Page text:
3. To arrive at a proper determination of this question it is necessary to understand what is meant by the expression 'material facts' which it is the duty of the assessee to disclose before the Income-tax Officer at the time of the assessment. It is now well-settled as a result of several decisions of the Supreme Court commencing from Calcutta Discount Co. Ltd. v. Income-tax Officer, Calcutta, that the 'material facts' which are required to be disclosed by an assessee at the time of his assessment are primary facts, material and necessary for the purpose of his assessment. The duty of the assessee is to disclose only primary facts and it is the for the assessing authority to decide what inference of facts can be reasonably drawn from the primary facts and what legal inferences must ultimately be drawn from the primary facts and the other facts inferred from them. The assessee is not bound to tell the assessing authority what inferences, whether of fact or law, should be drawn and his failure to communicate to the assessing authority the proper and correct inference to be drawn from the primary facts cannot be regarded as failure to disclose 'material facts'. The assessee is required to disclose only primary facts and the primary facts to be disclosed by him must be material or relevant to the decision of the question before the assessing authority so that the non-disclosure of such facts would have a material bearing on the question of escapement of income from assessment. If the assessee has disclosed primary facts which are material and necessary for the purpose of his assessment, his assessment cannot be reopened by the Income-tax Officer by taking resort to section 147(a). But, if there is omission or failure on the part of the assessee to disclose any material or relevant primary facts and, in consequence, there is escapement of income from assessment, such income can be got at by the revenue by reopening the assessment under section 147(a). We must, therefore, proceed to examine what were the primary, material or relevant, facts in the case of the assessment in the present case and whether there was any omission or failure on the part of the assessee to disclose any of them, in consequence of which capital gain arising to the assessee escaped assessment.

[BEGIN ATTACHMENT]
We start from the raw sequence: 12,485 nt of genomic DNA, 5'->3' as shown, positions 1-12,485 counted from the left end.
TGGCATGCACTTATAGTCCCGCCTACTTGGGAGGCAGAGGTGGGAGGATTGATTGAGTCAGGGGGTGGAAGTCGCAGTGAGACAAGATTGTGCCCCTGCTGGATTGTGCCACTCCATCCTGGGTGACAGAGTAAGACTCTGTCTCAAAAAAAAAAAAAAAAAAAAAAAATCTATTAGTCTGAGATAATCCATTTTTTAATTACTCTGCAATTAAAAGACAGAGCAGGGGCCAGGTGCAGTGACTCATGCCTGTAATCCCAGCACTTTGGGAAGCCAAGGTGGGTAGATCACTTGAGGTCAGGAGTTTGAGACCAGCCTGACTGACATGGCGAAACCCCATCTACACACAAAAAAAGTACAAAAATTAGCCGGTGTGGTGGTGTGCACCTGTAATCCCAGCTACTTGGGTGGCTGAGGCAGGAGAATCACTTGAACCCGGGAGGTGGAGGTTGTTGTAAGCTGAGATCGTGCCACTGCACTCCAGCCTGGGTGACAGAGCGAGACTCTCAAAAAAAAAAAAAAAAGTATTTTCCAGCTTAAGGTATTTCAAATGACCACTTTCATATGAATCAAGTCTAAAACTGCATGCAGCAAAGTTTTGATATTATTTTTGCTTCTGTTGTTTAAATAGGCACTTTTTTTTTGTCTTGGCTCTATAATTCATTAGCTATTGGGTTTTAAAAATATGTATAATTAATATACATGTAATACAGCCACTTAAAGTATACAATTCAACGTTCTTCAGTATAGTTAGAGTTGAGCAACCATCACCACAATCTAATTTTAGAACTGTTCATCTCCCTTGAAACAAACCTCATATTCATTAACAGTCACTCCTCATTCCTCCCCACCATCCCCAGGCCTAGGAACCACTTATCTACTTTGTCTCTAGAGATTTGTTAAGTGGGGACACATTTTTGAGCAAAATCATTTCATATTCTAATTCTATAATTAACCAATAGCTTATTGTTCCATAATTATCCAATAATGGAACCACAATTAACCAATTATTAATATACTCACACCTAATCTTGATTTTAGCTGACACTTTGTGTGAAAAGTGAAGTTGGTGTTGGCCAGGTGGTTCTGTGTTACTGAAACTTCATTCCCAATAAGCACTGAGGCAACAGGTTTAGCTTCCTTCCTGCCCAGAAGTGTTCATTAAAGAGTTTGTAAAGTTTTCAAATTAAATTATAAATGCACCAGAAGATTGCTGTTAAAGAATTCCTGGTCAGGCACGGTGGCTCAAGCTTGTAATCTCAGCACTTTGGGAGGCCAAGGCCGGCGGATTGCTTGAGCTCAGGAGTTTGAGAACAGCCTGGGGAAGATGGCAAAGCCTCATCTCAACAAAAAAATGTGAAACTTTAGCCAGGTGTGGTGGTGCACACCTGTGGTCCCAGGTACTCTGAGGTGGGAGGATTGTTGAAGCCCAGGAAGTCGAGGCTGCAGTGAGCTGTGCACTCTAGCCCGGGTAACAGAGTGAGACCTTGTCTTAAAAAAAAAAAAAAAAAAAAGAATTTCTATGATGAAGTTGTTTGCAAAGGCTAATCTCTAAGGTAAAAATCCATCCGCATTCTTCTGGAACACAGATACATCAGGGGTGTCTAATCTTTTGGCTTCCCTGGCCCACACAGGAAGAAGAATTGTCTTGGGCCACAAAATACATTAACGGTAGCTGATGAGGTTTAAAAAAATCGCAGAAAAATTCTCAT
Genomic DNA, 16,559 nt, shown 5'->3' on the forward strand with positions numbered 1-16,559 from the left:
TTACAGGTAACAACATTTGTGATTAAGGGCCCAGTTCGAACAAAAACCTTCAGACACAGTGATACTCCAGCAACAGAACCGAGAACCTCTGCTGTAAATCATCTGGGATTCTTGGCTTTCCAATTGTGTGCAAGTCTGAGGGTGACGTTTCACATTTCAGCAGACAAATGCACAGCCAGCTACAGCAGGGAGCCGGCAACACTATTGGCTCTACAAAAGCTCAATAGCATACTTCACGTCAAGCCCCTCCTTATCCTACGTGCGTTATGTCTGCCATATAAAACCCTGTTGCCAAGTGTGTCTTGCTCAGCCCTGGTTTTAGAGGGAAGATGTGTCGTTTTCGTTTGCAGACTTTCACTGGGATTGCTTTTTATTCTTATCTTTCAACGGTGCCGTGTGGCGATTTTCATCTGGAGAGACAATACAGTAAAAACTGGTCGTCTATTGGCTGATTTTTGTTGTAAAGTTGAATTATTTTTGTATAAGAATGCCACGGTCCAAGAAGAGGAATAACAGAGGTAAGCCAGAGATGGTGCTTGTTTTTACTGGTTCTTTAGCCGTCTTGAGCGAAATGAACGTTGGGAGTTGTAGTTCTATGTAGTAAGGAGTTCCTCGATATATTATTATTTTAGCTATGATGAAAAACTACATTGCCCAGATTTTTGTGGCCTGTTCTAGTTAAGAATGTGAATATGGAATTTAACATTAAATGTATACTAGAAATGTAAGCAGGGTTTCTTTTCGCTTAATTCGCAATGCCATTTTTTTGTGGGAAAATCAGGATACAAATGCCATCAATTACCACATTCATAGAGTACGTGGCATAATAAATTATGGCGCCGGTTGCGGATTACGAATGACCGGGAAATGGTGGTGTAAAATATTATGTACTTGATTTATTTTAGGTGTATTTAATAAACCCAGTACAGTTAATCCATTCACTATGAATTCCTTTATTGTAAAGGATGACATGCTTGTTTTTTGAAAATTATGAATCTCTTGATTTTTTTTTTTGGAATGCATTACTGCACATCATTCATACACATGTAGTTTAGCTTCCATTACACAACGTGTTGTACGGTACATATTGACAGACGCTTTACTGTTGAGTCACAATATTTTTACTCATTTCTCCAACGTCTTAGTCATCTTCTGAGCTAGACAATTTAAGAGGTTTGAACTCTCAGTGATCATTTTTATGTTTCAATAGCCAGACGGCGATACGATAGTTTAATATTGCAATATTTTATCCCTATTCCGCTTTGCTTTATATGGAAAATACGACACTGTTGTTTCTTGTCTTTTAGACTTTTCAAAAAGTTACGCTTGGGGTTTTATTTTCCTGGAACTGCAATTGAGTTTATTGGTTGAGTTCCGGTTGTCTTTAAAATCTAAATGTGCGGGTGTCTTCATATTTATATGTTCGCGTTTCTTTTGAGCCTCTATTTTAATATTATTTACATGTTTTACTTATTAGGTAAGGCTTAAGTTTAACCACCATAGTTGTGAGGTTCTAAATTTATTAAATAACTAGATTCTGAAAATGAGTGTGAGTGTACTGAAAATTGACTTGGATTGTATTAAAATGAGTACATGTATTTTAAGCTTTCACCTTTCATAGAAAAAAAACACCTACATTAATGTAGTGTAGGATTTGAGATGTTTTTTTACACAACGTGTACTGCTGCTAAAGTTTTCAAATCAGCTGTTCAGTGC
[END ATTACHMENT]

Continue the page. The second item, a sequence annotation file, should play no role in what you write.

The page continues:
4. Now there can be no doubt that the assessee disclose to the Income-tax Officer at the time of the original assessment three primary facts relating to the rotary machine sold by it. The assessee disclosed that the cost price of the machine was Rs. 24,550, its written down value was Rs. 22,593 and its sale price was Rs. 50,000. The assessee thus intimated to the Income-tax Officer that profit or gain amounting to Rs. 25,450 had resulted to the assessee from the sale of the rotary machine. But in order that profit or gain arising to an assessee from sale of a capital asset should be chargeable to tax as capital gain under section 12B, it is necessary that the sale should have been effected after 31st March, 1956. The question whether the sale of the rotary machine was effected prior to 31st March, 1956, or after 31st March, 1956, was therefore, a material question from the point of view of assessability of the profit or gain arising from the sale of the rotary machine. If the sale of the rotary machine was effected prior to 31st March, 1956, the profit or gain arising from the sale would not be taxable while it would be taxable, if the sale was effected after 31st March 1956. It was, therefore, material for the Income-tax Officer to know as to what was the date when the sale of the rotary machine was effected by the assessee. Now the machinery account produced by the assessee was for Samvat Year 2012, that is for the period 15th November, 1955, to 2nd November, 1956, and the only information conveyed by the entries in the machinery account was that the rotary machine was sold during Samvat Year 2012, that is, between 15th November, 1955, and 2nd Novermber, 1956. It was not apparent from the machinery account as to whether the rotary machine was sold between 15th November, 1955, and 31st March, 1956, or between 1st April, 1956, and 2nd November, 1956. It could have been sold during either of the two periods. The actual date of sale of the rotary machine was not disclosed by the assessee. It is rather curious that, though the assessee did set out in the machinery account the dates on which different machines were purchased by the assessee during Samvat Year 2012, no date was mentioned so far as sale of the rotary machine was concerned. It is difficult to perceive any reason why the assessee should have followed a different practice in regard to sale of the rotary machine. But whatever be the reason, the fact remains that the actual date of sale of the rotary machine was a primary fact, material and necessary for the purpose of determining whether the profit or gain arising to the assessee from the sale of rotary machine was chargeable to tax and this primary material fact was not disclosed by the assessee at the time of the original assessment.